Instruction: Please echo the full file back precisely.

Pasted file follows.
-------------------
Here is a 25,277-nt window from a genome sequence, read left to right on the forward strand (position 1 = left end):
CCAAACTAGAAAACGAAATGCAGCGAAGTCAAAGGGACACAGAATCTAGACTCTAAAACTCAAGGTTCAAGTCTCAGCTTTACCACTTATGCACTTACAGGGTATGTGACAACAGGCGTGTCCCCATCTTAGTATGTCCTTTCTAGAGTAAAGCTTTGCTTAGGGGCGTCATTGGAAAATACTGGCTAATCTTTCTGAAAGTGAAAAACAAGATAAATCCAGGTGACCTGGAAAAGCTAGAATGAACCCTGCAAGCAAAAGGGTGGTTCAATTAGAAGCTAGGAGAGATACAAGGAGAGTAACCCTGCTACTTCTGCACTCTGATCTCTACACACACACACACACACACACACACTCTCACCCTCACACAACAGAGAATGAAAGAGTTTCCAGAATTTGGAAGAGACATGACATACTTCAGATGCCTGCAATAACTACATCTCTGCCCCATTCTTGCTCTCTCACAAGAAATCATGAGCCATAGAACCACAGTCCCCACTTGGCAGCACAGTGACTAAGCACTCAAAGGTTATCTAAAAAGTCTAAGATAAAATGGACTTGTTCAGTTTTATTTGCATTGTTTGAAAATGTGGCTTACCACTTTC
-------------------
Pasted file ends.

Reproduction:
Here is a 25,277-nt window from a genome sequence, read left to right on the forward strand (position 1 = left end):
CCAAACTAGAAAACGAAATGCAGCGAAGTCAAAGGGACACAGAATCTAGACTCTAAAACTCAAGGTTCAAGTCTCAGCTTTACCACTTATGCACTTACAGGGTATGTGACAACAGGCGTGTCCCCATCTTAGTATGTCCTTTCTAGAGTAAAGCTTTGCTTAGGGGCGTCATTGGAAAATACTGGCTAATCTTTCTGAAAGTGAAAAACAAGATAAATCCAGGTGACCTGGAAAAGCTAGAATGAACCCTGCAAGCAAAAGGGTGGTTCAATTAGAAGCTAGGAGAGATACAAGGAGAGTAACCCTGCTACTTCTGCACTCTGATCTCTACACACACACACACACACACACACACTCTCACCCTCACACAACAGAGAATGAAAGAGTTTCCAGAATTTGGAAGAGACATGACATACTTCAGATGCCTGCAATAACTACATCTCTGCCCCATTCTTGCTCTCTCACAAGAAATCATGAGCCATAGAACCACAGTCCCCACTTGGCAGCACAGTGACTAAGCACTCAAAGGTTATCTAAAAAGTCTAAGATAAAATGGACTTGTTCAGTTTTATTTGCATTGTTTGAAAATGTGGCTTACCACTTTC